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Smoke cloud from Endeavour's Final Launge | Photo: NASA, Troy Cryder

Smoke cloud from Endeavour's Final Launge | Photo: NASA, Troy Cryder

A flash and a flame . . . a rush and a roar . . . a bright white bird booming into a deep blue sky: Few science experiments ever begin in such spectacular fashion.

Yet the Space Shuttle Endeavour, which lifted off on its final mission Monday, did exactly that, starting a new science experiment that should tell us more about the universe in the years ahead.

Specifically, Endeavour was carrying the Alpha Magnetic Spectrometer (AMS) experiment, supported by the Department of Energy Office of Science. The experiment is led by Dr. Sam Ting, a Nobel laureate from MIT, who is supported by the Office of Science. When installed to the outside of the International Space Station, the AMS experiment will sweep the sky for cosmic rays. Despite their exotic name, cosmic rays are basically broken up bits of atoms – protons, electrons and atomic nuclei – which fly across the universe at near-light speed, driven by natural accelerators such as the enormous explosions known as supernovas. Since the earth’s atmosphere absorbs and blocks most cosmic rays, it’s necessary to position a detector in outer space to capture the rarest of them.

In addition to measuring how cosmic rays flow and what they are made of, the AMS will also search for cosmic rays made of a special form of matter known as antimatter. Antimatter is like matter, but with generally the opposite charge. For example, a proton has a positive charge, and its antimatter opposite is the antiproton, which has a negative charge.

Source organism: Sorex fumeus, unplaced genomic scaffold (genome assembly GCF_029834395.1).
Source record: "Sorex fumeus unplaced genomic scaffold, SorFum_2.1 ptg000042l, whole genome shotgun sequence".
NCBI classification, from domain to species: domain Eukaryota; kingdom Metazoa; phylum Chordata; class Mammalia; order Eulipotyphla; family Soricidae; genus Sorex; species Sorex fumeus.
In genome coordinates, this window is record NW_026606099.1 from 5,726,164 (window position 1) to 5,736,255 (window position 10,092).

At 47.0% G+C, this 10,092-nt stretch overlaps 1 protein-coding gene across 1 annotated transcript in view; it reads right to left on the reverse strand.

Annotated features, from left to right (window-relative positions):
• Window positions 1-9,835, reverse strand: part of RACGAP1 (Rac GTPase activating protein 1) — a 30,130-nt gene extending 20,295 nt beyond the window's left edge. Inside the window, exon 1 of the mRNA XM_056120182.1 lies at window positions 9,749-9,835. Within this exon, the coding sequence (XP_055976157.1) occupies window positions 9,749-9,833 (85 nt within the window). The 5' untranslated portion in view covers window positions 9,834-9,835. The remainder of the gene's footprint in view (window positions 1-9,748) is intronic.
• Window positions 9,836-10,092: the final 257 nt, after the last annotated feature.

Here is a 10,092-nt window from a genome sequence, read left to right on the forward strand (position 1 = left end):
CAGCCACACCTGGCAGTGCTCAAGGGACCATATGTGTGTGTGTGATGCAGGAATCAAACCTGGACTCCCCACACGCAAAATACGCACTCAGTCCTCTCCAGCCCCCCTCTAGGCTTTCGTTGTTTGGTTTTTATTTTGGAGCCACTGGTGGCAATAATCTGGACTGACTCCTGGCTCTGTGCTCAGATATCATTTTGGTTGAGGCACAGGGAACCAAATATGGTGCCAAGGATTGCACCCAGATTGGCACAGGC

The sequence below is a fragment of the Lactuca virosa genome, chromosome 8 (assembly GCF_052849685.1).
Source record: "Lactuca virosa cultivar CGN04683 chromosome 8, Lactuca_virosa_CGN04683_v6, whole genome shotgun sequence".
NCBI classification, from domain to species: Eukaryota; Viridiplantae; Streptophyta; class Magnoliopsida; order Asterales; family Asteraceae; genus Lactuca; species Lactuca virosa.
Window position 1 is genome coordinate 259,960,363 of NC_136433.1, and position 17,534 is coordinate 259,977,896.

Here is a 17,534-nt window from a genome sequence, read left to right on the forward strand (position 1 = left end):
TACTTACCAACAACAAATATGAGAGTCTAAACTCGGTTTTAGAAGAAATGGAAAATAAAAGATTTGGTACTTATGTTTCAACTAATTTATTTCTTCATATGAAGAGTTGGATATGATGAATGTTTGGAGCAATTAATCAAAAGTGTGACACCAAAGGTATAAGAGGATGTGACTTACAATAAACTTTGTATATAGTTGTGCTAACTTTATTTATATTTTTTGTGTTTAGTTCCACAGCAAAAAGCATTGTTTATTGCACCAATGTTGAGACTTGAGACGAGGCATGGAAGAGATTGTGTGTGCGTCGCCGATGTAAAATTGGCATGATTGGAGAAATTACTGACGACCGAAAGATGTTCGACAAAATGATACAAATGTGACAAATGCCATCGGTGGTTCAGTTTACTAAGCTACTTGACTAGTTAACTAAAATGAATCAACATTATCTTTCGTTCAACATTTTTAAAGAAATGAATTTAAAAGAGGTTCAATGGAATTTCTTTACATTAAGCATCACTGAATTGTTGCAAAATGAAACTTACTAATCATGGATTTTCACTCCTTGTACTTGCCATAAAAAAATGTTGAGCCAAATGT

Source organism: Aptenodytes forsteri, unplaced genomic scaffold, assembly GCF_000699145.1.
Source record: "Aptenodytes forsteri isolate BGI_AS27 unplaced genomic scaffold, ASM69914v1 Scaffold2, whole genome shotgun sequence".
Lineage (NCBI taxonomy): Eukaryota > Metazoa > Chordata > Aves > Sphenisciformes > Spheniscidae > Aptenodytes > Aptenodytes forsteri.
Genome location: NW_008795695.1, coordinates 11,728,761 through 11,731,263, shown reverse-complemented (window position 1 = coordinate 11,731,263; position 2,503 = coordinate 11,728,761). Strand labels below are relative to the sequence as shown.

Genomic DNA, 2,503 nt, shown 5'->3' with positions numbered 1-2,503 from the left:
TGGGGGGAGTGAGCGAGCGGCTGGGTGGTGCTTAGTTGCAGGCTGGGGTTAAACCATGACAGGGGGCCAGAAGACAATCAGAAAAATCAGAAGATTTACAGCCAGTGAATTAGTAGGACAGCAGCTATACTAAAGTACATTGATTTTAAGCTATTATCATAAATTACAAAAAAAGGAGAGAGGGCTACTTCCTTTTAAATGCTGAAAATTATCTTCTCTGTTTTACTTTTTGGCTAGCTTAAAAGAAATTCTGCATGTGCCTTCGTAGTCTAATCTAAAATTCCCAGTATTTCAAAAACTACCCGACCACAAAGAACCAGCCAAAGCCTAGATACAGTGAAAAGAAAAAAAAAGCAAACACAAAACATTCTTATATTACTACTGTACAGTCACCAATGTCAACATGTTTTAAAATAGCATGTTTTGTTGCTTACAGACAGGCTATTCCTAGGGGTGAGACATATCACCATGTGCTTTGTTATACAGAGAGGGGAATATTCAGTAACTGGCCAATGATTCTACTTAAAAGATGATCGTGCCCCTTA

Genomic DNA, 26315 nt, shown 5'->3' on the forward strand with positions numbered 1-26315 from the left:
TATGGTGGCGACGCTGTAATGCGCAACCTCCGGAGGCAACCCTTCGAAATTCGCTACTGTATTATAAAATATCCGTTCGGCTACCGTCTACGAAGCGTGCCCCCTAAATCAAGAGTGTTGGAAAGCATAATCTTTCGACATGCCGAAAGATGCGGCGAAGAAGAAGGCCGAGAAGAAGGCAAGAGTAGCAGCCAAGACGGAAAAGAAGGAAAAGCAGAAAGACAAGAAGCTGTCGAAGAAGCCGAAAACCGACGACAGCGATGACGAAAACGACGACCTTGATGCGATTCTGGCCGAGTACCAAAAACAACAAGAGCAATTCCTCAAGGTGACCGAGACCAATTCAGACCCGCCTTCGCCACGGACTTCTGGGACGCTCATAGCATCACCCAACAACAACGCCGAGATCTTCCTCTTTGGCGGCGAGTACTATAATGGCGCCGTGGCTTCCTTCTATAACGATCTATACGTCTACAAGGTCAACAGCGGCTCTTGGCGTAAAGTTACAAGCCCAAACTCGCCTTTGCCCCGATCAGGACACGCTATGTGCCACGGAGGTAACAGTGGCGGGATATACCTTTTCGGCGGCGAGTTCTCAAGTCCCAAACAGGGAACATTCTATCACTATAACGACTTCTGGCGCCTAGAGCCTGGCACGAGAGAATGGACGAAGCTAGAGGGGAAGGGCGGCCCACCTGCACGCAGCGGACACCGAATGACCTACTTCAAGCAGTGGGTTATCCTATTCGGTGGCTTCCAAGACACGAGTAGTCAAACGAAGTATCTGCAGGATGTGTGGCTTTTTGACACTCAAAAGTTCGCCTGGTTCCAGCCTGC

Dr. Ting and other scientists believe that some of those particles detected by the AMS could come from an even more exotic critter called dark matter. Dark matter is believed to make up nearly a quarter of the stuff that’s actually in the universe. (Dark energy accounts for an even bigger portion, but that’s a subject for a different endeavor.) So by looking for new particles in space via the AMS, scientists might tell us more about the composition of the Universe.

To capture those high particles moving at incredible speeds, the AMS will use a powerful, permanent magnet connected to a variety of sensors. Data collection is expected to start shortly after the AMS is installed, though analyzing the information will take time. In fact, more than 600 scientists and engineers from some 16 countries have worked on the AMS experiment. Its construction was actually centered at CERN, the European Organization for Nuclear Research, and many European states provided most of the financial support.

But much of the analysis will be done by scientists at the Department of Energy’s Office of High Energy Physics (HEP). HEP is dedicated to exploring the most fundamental questions about the nature of the universe, such as what are we made of and how did we get here?

Those are the answers we’re looking for. And they could come via the AMS, an experimental endeavor that rose on a pillar of flame.

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